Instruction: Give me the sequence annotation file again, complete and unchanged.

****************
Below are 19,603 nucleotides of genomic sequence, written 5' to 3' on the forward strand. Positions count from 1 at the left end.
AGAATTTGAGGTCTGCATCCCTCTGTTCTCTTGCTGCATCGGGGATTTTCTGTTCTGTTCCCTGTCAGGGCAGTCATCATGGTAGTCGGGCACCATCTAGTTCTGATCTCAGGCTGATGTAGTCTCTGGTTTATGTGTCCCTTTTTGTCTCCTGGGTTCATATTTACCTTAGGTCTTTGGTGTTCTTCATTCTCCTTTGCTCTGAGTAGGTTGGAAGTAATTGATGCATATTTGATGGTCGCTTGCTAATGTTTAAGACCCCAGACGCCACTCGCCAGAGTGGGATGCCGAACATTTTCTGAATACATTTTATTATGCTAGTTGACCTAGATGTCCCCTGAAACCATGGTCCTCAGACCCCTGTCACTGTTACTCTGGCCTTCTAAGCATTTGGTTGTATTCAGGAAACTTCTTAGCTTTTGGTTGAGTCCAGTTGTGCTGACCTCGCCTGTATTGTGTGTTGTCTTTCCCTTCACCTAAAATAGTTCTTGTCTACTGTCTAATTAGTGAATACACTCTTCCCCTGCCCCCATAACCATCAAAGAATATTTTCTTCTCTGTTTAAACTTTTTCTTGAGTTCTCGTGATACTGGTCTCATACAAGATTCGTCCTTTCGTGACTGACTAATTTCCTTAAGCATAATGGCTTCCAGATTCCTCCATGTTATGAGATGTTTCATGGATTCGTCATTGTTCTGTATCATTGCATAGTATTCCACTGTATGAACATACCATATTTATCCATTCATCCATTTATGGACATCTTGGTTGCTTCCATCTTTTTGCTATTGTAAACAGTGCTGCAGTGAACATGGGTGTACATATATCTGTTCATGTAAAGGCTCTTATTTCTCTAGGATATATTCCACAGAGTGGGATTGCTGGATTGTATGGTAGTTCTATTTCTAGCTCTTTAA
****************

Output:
Below are 19,603 nucleotides of genomic sequence, written 5' to 3' on the forward strand. Positions count from 1 at the left end.
AGAATTTGAGGTCTGCATCCCTCTGTTCTCTTGCTGCATCGGGGATTTTCTGTTCTGTTCCCTGTCAGGGCAGTCATCATGGTAGTCGGGCACCATCTAGTTCTGATCTCAGGCTGATGTAGTCTCTGGTTTATGTGTCCCTTTTTGTCTCCTGGGTTCATATTTACCTTAGGTCTTTGGTGTTCTTCATTCTCCTTTGCTCTGAGTAGGTTGGAAGTAATTGATGCATATTTGATGGTCGCTTGCTAATGTTTAAGACCCCAGACGCCACTCGCCAGAGTGGGATGCCGAACATTTTCTGAATACATTTTATTATGCTAGTTGACCTAGATGTCCCCTGAAACCATGGTCCTCAGACCCCTGTCACTGTTACTCTGGCCTTCTAAGCATTTGGTTGTATTCAGGAAACTTCTTAGCTTTTGGTTGAGTCCAGTTGTGCTGACCTCGCCTGTATTGTGTGTTGTCTTTCCCTTCACCTAAAATAGTTCTTGTCTACTGTCTAATTAGTGAATACACTCTTCCCCTGCCCCCATAACCATCAAAGAATATTTTCTTCTCTGTTTAAACTTTTTCTTGAGTTCTCGTGATACTGGTCTCATACAAGATTCGTCCTTTCGTGACTGACTAATTTCCTTAAGCATAATGGCTTCCAGATTCCTCCATGTTATGAGATGTTTCATGGATTCGTCATTGTTCTGTATCATTGCATAGTATTCCACTGTATGAACATACCATATTTATCCATTCATCCATTTATGGACATCTTGGTTGCTTCCATCTTTTTGCTATTGTAAACAGTGCTGCAGTGAACATGGGTGTACATATATCTGTTCATGTAAAGGCTCTTATTTCTCTAGGATATATTCCACAGAGTGGGATTGCTGGATTGTATGGTAGTTCTATTTCTAGCTCTTTAA